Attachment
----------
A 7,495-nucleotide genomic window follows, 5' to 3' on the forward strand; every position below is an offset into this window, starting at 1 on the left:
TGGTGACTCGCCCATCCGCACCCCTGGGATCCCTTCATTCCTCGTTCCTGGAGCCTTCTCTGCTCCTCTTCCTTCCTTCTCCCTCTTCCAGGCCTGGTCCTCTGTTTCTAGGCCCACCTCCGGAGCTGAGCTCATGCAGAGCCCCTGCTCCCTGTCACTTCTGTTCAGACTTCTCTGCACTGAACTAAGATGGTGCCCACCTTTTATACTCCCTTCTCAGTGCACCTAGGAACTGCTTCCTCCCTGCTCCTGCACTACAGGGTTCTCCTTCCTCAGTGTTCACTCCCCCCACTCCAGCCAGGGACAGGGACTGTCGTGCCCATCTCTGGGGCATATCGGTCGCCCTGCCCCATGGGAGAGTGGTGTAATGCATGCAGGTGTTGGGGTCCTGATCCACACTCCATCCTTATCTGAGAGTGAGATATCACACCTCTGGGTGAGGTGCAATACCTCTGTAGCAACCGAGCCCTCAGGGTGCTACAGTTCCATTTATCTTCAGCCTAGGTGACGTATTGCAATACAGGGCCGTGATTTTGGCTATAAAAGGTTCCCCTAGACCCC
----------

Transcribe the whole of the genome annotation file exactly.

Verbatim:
A 7,495-nucleotide genomic window follows, 5' to 3' on the forward strand; every position below is an offset into this window, starting at 1 on the left:
TGGTGACTCGCCCATCCGCACCCCTGGGATCCCTTCATTCCTCGTTCCTGGAGCCTTCTCTGCTCCTCTTCCTTCCTTCTCCCTCTTCCAGGCCTGGTCCTCTGTTTCTAGGCCCACCTCCGGAGCTGAGCTCATGCAGAGCCCCTGCTCCCTGTCACTTCTGTTCAGACTTCTCTGCACTGAACTAAGATGGTGCCCACCTTTTATACTCCCTTCTCAGTGCACCTAGGAACTGCTTCCTCCCTGCTCCTGCACTACAGGGTTCTCCTTCCTCAGTGTTCACTCCCCCCACTCCAGCCAGGGACAGGGACTGTCGTGCCCATCTCTGGGGCATATCGGTCGCCCTGCCCCATGGGAGAGTGGTGTAATGCATGCAGGTGTTGGGGTCCTGATCCACACTCCATCCTTATCTGAGAGTGAGATATCACACCTCTGGGTGAGGTGCAATACCTCTGTAGCAACCGAGCCCTCAGGGTGCTACAGTTCCATTTATCTTCAGCCTAGGTGACGTATTGCAATACAGGGCCGTGATTTTGGCTATAAAAGGTTCCCCTAGACCCC